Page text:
Magazine article Editor & Publisher

AP's Curley: We Have Come to a 'Fork in the Road'

Magazine article Editor & Publisher

AP's Curley: We Have Come to a 'Fork in the Road'

Article excerpt

Tom Curley, president and CEO of The Associated Press, who was honored at the annual Knight-Bagehot Dinner in New York tonight, said in his keynote address, "We -- the news industry -- have come to that fork in the road. We must take bold, decisive steps to secure the audiences and funding to support journalism's essential role in both our economy and democracy, or find ourselves on an ugly path to obscurity ...

"The portals are running off with our best stuff, and we're afraid or unable to make or enforce deals that drive fair value. Revenue lines in a good month are flat. In other months, they inspire the merchants of debt to imagine how they might take us over and show us how much smarter they are ...

"Our own reporters ridicule our digital transition plans as one great organization or another faces ownership changes, most notably Knight Ridder, Tribune and Dow Jones. When an experienced media operator steps up, such as Murdoch, he gets vilified."

Excerpts from the speech follow.*

The research we did in cities in the U.S. and abroad this past summer provided compelling evidence that the news is as valuable as ever -- even in an age where screen-based headlines overwhelm the senses and the next update is never more than a mouse click away.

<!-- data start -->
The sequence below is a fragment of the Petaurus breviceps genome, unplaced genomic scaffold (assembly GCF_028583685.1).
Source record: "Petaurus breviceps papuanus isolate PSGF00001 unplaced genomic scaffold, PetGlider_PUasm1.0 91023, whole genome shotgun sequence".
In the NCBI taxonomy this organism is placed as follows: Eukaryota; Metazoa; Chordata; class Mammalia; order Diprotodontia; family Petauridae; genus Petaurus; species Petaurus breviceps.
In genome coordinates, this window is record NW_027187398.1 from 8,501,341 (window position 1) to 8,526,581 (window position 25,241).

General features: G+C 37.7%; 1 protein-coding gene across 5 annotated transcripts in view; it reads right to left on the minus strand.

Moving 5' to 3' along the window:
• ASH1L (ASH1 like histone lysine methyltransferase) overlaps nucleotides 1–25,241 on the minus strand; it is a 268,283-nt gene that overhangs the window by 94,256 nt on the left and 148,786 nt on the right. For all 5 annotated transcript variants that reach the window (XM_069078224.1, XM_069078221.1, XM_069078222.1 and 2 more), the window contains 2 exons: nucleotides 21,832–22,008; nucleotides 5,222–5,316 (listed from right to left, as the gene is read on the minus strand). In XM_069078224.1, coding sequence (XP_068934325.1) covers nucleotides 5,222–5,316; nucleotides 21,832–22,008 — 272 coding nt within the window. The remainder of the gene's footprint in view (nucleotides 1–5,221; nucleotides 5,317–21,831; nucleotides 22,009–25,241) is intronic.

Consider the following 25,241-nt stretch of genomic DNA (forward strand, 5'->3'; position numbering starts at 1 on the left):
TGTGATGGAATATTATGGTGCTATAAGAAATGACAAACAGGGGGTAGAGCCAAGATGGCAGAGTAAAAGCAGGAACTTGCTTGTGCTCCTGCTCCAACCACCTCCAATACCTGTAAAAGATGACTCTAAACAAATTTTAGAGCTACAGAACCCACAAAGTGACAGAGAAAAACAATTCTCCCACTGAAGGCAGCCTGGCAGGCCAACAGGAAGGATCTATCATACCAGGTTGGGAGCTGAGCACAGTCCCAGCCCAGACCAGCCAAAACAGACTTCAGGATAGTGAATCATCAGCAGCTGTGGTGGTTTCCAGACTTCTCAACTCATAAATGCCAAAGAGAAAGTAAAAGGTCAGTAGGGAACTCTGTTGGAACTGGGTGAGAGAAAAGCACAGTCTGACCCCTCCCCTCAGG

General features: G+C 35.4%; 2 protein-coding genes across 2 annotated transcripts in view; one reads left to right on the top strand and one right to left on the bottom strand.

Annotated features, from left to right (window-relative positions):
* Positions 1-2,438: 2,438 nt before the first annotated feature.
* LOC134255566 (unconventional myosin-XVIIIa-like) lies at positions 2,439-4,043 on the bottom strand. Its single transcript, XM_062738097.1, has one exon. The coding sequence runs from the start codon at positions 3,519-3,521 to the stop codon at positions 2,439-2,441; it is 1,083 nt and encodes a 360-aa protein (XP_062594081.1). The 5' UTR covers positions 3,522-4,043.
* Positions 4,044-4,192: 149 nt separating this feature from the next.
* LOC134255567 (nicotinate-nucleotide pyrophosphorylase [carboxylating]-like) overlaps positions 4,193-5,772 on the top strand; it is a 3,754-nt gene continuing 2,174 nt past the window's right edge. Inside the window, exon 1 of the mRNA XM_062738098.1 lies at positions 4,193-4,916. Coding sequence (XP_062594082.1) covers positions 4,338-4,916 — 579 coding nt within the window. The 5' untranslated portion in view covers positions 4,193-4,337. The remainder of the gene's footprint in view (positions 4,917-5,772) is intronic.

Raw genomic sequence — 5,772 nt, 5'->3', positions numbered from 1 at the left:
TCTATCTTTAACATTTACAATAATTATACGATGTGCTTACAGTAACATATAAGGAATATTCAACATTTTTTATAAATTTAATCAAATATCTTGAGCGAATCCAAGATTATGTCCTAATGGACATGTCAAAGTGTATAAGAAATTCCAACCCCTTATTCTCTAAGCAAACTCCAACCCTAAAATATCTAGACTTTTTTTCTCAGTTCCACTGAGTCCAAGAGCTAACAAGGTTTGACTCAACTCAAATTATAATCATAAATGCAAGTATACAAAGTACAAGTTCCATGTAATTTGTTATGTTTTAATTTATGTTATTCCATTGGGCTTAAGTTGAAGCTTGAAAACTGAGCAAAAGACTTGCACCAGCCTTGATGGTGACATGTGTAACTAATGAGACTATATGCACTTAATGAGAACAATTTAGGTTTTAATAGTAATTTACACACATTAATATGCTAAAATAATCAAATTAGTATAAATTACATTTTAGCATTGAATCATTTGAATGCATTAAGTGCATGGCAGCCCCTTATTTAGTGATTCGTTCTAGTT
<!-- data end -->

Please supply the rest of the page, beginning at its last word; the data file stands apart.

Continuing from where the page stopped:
Young people the world over are hungry for news. They just don't prefer our traditional platforms and packaging.

The irony of the disrupted news economy of the 21st century is that the news is hot, but the news business is not ...

I've been inside many major news organizations the last couple years, and, invariably, I hear the same refrain. We know what to do, but we can't get it done. Or, sadly, we're in worse shape than we were two years ago because we're spending even more proportionately trying to keep the old model functioning. More than a few persist in trying to make their online sites life rafts for newspapers or newscasts.

So, a few more things might have to change. The pressures on the bosses will have to build. Many more of us in leadership positions must step up and say, now.

The first thing that has to go is the attitude. Our institutional arrogance has done more to harm us than any portal ...

There's still a place for appointment media -- a home-delivered newspaper on the porch each morning or an evening newscast while making dinner. But it is a smaller place. People, of course, want the news when they want it. Even more difficult to accept, they want control over what they get.

Think of it this way. The perfect paper or newscast is becoming possible -- at least in the reader's or viewer's eyes. What is it you really want to know? We can personalize content now ...

Our focus must be on becoming the very best at filling people's 24-hour news needs. That's a huge shift from the we-know-best, gatekeeper thinking. Sourcing, fact-gathering, researching, storytelling, editing, packaging aren't going away. These professional skills still should command premium wages. But the readers and viewers are demanding to captain their information ships. Let them.

Next to go must be despair. We begin by getting our heads around the most important fact of all: We work in a growth industry. The woe-is-us over the decline in appointment media obscures terrific opportunities. …

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